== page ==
McCallum A.K.,Directorate of Public Health and Health Policy |
Manderbacka K.,Finnish National Institute for Health and Welfare |
Arffman M.,Finnish National Institute for Health and Welfare |
Leyland A.H.,MRC CSO Social and Public Health science Unit |
And 2 more authors.
BMC Health Services Research | Year: 2013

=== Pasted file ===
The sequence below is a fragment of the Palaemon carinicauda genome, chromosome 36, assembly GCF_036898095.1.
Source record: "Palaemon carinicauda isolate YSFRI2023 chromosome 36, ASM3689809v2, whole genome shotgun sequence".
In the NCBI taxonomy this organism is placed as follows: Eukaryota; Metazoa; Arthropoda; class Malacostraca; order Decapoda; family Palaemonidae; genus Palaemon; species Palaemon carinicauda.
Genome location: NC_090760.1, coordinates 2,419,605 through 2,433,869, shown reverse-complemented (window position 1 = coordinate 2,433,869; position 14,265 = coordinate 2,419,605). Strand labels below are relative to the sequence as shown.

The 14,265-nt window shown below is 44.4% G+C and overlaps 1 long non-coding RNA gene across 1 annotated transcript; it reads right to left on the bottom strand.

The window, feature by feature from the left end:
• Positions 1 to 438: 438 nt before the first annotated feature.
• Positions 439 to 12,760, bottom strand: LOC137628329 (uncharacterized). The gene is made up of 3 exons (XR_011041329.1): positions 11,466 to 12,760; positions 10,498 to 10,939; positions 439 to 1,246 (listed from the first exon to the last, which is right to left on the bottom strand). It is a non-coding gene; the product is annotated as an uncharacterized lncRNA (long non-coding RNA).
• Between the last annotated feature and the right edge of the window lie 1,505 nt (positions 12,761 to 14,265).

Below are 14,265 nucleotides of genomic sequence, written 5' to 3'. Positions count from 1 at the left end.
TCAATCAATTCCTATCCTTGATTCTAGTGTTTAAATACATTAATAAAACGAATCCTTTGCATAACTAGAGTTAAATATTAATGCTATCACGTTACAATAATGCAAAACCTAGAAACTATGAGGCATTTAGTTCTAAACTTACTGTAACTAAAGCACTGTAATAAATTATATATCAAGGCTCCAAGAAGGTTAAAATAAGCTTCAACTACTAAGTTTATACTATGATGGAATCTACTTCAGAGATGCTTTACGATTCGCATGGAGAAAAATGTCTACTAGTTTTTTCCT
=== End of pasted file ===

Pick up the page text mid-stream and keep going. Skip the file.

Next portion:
Background: Finland decentralised its universal healthcare system and introduced market reforms in the 1990s. Despite a commitment to equity, previous studies have identified persistent socio-economic inequities in healthcare, with patterns of service use that are more pro-rich than in most other European countries. To examine whether similar socio-economic patterning existed for mortality amenable to intervention in primary or specialist care, we investigated trends in amenable mortality by income group from 1992-2003. Methods. We analysed trends in all cause, total disease and mortality amenable to health care using individual level data from the National Causes of Death Register for those aged 25 to 74 years in 1992-2003. These data were linked to sociodemographic data for 1990-2002 from population registers using unique personal identifiers. We examined trends in causes of death amenable to intervention in primary or specialist healthcare by income quintiles. Results: Between 1992 and 2003, amenable mortality fell from 93 to 64 per 100,000 in men and 74 to 54 per 100,000 in women, an average annual decrease in amenable mortality of 3.6% and 3.1% respectively. Over this period, all cause mortality declined less, by 2.8% in men and 2.5% in women. By 2002-2003, amenable mortality among men in the highest income group had halved, but the socioeconomic gradient had increased as amenable mortality reduced at a significantly slower rate for men and women in the lowest income quintile. Compared to men and women in the highest income quintile, the risk ratio for mortality amenable to primary care had increased to 14.0 and 20.5 respectively, and to 8.8 and 9.36 for mortality amenable to specialist care. Conclusions: Our findings demonstrate an increasing socioeconomic gradient in mortality amenable to intervention in primary and specialist care. This is consistent with the existing evidence of inequity in healthcare use in Finland and provides supporting evidence of changes in the socioeconomic gradient in health service use and in important outcomes. The potential adverse effect of healthcare reform on timely access to effective care for people on low incomes provides a plausible explanation that deserves further attention. © 2013 McCallum et al.; licensee BioMed Central Ltd.